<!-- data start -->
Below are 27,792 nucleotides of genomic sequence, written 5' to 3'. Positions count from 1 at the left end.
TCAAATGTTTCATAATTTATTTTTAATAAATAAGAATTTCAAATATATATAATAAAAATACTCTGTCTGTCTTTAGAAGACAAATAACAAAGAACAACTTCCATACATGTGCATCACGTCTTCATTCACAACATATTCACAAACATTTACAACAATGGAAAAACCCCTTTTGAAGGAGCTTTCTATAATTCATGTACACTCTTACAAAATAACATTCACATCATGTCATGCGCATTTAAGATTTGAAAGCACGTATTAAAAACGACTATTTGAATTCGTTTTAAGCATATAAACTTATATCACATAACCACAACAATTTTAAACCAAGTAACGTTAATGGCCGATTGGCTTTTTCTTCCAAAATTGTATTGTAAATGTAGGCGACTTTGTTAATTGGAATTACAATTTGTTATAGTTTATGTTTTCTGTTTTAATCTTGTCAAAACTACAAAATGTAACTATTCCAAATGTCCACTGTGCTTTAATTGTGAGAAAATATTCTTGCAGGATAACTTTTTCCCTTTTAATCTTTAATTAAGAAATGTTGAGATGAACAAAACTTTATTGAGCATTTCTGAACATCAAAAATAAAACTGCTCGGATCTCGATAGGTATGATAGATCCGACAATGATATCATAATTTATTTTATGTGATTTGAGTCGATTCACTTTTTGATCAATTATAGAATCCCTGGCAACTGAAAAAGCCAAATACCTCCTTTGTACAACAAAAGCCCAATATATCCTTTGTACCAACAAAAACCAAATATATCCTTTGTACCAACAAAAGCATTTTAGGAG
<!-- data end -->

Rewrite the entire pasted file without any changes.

Below are 27,792 nucleotides of genomic sequence, written 5' to 3'. Positions count from 1 at the left end.
TCAAATGTTTCATAATTTATTTTTAATAAATAAGAATTTCAAATATATATAATAAAAATACTCTGTCTGTCTTTAGAAGACAAATAACAAAGAACAACTTCCATACATGTGCATCACGTCTTCATTCACAACATATTCACAAACATTTACAACAATGGAAAAACCCCTTTTGAAGGAGCTTTCTATAATTCATGTACACTCTTACAAAATAACATTCACATCATGTCATGCGCATTTAAGATTTGAAAGCACGTATTAAAAACGACTATTTGAATTCGTTTTAAGCATATAAACTTATATCACATAACCACAACAATTTTAAACCAAGTAACGTTAATGGCCGATTGGCTTTTTCTTCCAAAATTGTATTGTAAATGTAGGCGACTTTGTTAATTGGAATTACAATTTGTTATAGTTTATGTTTTCTGTTTTAATCTTGTCAAAACTACAAAATGTAACTATTCCAAATGTCCACTGTGCTTTAATTGTGAGAAAATATTCTTGCAGGATAACTTTTTCCCTTTTAATCTTTAATTAAGAAATGTTGAGATGAACAAAACTTTATTGAGCATTTCTGAACATCAAAAATAAAACTGCTCGGATCTCGATAGGTATGATAGATCCGACAATGATATCATAATTTATTTTATGTGATTTGAGTCGATTCACTTTTTGATCAATTATAGAATCCCTGGCAACTGAAAAAGCCAAATACCTCCTTTGTACAACAAAAGCCCAATATATCCTTTGTACCAACAAAAACCAAATATATCCTTTGTACCAACAAAAGCATTTTAGGAG